Superscript: H<SUP>2</SUP>=X<SUP>2</SUP>+Y<SUP>2</SUP>


You can make writing bold italic, underlined, and any combination using HTML. I've made a list of these, with the styles in the same row being ones that I can't tell the difference between.
<I> Italic<EM> Emphasized
<B> Bold<STRONG> Strongly emphasized
<U> Underlined
<TT> Teletype<CODE><SAMP><KBD>I don't know what these three are for.
I think that the last three are used in special cases, for example when you want someone using a search engine to find what they want.
You can make text bold, italic, etc. by using <B> then the text you want in bold, then </B> like I was describing with H1.


You can make sections of writing different colours, like this. This works in much the same way as all the other text effects I've mentioned, and the colour is defined in the same way as I described in structure. Here is how you do colours:

<FONT COLOR="#RRGGBB">Put the coloured text in here.</FONT>

Here is a table showing 27 of the possible colours. You can choose between 16,777,216 possible colours, but I don't have time to show you all of them.


You can use several text effects at once. For example:

This is <H2><FONT COLOR="#308020"><TT><U><B><I>

I hope your web browser can cope with this.


Web pages can link to other pages anyway in the World Wide Web fairly easily. The way you do links is similar to changing the look of text (see
Nice Text.) The format goes like this:

<A (HREF="Web address")>Text or pictures that you can click on to go somewhere else</A>
OR <A NAME="X"> I'll explain about this later.

The first example will make the section of text or pictures between the <A...> and the </A> a different colour, underlined and clickable on. There are three main things this can do:

1. Go to another web page. This can either start "http://www..." which will lead to a completely different page, or it can just be the name of a file. This means you can make a link from an index to a page below, without having to tyoe the whole address in.

2. E-mails. You can make an e-mail link to yourself or indeed anyone else using this:

<A HREF="mailto:something@something">Text in here</A>

3. Links to half way through a page. This can either be the same page or a completely different page. There are two parts to this. The first is the link.

<A HREF="#Somewhere">Link text.</A>
Or, if the link is to a place in another page:
<A HREF="">Link text.</A>

Then, somewhere else, there is the place where the link ends up.

<A NAME="Somewhere">

Line breaks, etc.

If you put an ENTER character in an HTML document, like this, the viewer won't be able to see it. You can look at the HTML text to check I did put one in there. Now, there's the problem of how to get line breaks into a document. The answer is simple.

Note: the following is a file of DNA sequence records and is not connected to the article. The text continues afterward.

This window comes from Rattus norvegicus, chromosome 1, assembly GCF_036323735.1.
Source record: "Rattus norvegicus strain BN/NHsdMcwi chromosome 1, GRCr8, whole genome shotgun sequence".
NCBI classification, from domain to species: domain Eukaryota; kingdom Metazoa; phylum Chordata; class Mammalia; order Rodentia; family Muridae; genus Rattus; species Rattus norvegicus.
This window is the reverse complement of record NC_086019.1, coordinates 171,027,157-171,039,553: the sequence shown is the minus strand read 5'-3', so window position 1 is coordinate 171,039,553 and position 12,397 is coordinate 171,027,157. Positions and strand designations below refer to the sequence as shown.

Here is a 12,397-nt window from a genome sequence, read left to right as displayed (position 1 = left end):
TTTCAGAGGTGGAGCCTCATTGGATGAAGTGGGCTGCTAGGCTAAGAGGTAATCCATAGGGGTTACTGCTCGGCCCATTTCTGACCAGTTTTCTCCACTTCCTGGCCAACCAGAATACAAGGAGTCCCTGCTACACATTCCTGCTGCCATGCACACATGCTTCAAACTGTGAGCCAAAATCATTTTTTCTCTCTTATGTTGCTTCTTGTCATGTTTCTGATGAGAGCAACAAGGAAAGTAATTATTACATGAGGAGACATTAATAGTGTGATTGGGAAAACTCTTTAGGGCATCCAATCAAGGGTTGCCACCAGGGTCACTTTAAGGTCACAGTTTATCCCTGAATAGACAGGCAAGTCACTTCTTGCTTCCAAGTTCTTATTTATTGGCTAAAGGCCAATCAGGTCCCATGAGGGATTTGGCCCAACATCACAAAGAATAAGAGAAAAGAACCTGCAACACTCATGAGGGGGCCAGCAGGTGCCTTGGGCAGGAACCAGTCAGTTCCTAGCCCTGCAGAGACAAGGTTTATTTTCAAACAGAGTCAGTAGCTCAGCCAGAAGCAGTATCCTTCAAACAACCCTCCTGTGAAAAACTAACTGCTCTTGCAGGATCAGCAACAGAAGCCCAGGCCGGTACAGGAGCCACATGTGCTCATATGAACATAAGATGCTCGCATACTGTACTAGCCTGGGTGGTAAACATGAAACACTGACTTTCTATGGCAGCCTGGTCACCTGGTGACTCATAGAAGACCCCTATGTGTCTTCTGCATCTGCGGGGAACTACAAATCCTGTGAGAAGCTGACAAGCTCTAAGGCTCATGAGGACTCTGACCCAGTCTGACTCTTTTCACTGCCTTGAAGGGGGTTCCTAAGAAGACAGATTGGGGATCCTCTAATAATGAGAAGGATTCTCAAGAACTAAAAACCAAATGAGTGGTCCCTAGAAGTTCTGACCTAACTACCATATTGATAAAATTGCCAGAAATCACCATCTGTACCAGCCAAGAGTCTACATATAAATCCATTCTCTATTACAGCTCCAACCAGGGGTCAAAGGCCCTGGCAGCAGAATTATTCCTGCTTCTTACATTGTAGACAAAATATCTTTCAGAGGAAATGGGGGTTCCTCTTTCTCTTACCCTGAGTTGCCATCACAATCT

Line break: <BR>
Paragraph break: <P>
Horizontal line: <HR [ALIGN=(LEFT | CENTER | RIGHT)] [SIZE=npixels] [WIDTH=(npixels | "n%")] [NOSHADE]>

The line break is like pressing ENTER once, and the paragraph break is like pressing it twice. The horizontal line draws a line like this:

This is how it was written in HTML:


The ALIGN=CENTER bit means that it appears in the middle of the page. You can also choose to have ALIGN=LEFT or ALIGN=RIGHT. SIZE=5 means that it is two pixels wide. WIDTH="19%" means that it covers ten percent of the entire width. This is quite short. Usually it is something like 80% or even 100%. The horizontal lines that I've put between the sections of this page are the same as my example but with WIDTH="75%".
This is what a horizontal line looks like if you put NOSHADE in somewhere:

This looks more boring but you may choose to use it.
Unfortunately, you cannot change things about these lines such as their colour. You will have to be happy with grey.

Data lists

Here is a list:


Anyway, you get the idea. This is a normal list. The way lists work is rather more complicated than things like nice-looking text. This is what the HTML looks like for a list:

<DT>A title. The /DT at the end is not necessary.</DT>
<DD>Some item on the list. Again, the /DD is not necessary.</DD>
<DD>Another item on the list.</DD>
<DD>You can do as many of these as you want.</DD>
<DT>The next title.</DT>
<DD>Another item, this time belonging to the second list.</DD>
<DT>Another title (which of course you don't have to have. The list could have ended ages ago.)</DT>
<DD>Anyway, I think you have the idea.</DD>

You can make lists as long or short as you like. You can put links, pictures, text styles, even other lists into a list.

Some things a list can contain:
Normal text.
Bold, italic or underlined text.
Typewriter-type writing
Coloured Text!
That's not all.
You can put pictures in.
Or even other lists!
Link to structure of an HTML document.
Link to nice text.
Link to links.
You have to be careful with nested lists or you get into a real mess.

It is best not to have lists containing lists at all, unless you really understand how they work.

Right, so there's a list, but what about if we want bullet points, like:

If you use the <DL> list, you cannot produce lists with bullets or numbers. If you want bullets, you have to say this:

<LI>An item.</LI>
<LI>Another item.</LI>

UL stands for Unordered List. We will learn what an Ordered List is later in this section. We can see what disc, circle and square mean:

As far as I know, there are not any other shapes available.
What about if you want a list numbered 1,2,3 or A,B,C or whatever? This calls for an Ordered List, which means that the items are in some sort of order.
Here is an example:

  1. Item A
  2. Item B
  3. Item C
  4. and so on.

These lists can be letters, numbers, or even Roman numerals. To choose which one you want, put 1 or a or A or i or I after TYPE= in the following HTML code:

<OL TYPE={1 | a | A | i | I}>

It should be fairly obvious what the different types mean, for example 1 is numbers, A is capital letters, a is lower case letters, I is capital Roman numerals, etc.

Tables using HTML

The table statement is like this:

<TABLE [BORDER[=npixels]] [CELLSPACING=npixels] [CELLPADDING=npixels]>
[<CAPTION>The title of the table, which appears outside the table altogether.</CAPTION>]
<TR>(<TD [COLSPAN=ncolumns] [ROWSPAN=ncolumns] [ALIGN=(LEFT | CENTER | RIGHT)] [VALIGN=(TOP | MIDDLE | BOTTOM)]> | <TH with the same junk>)
Here's the text to go into the first box. It can contain pictures, links, horizontal lines, even other tables.</TD>
<TD>Another box on the same row. Like with the lists, the /TD on the end is not necessary but it is polite.</TD></TR>
<TR><TD>Yet another box, but this time on another row. It's a bit complicated if on the previous row ROWSPAN was set to more than one. I'll explain about that later.</TD></TR>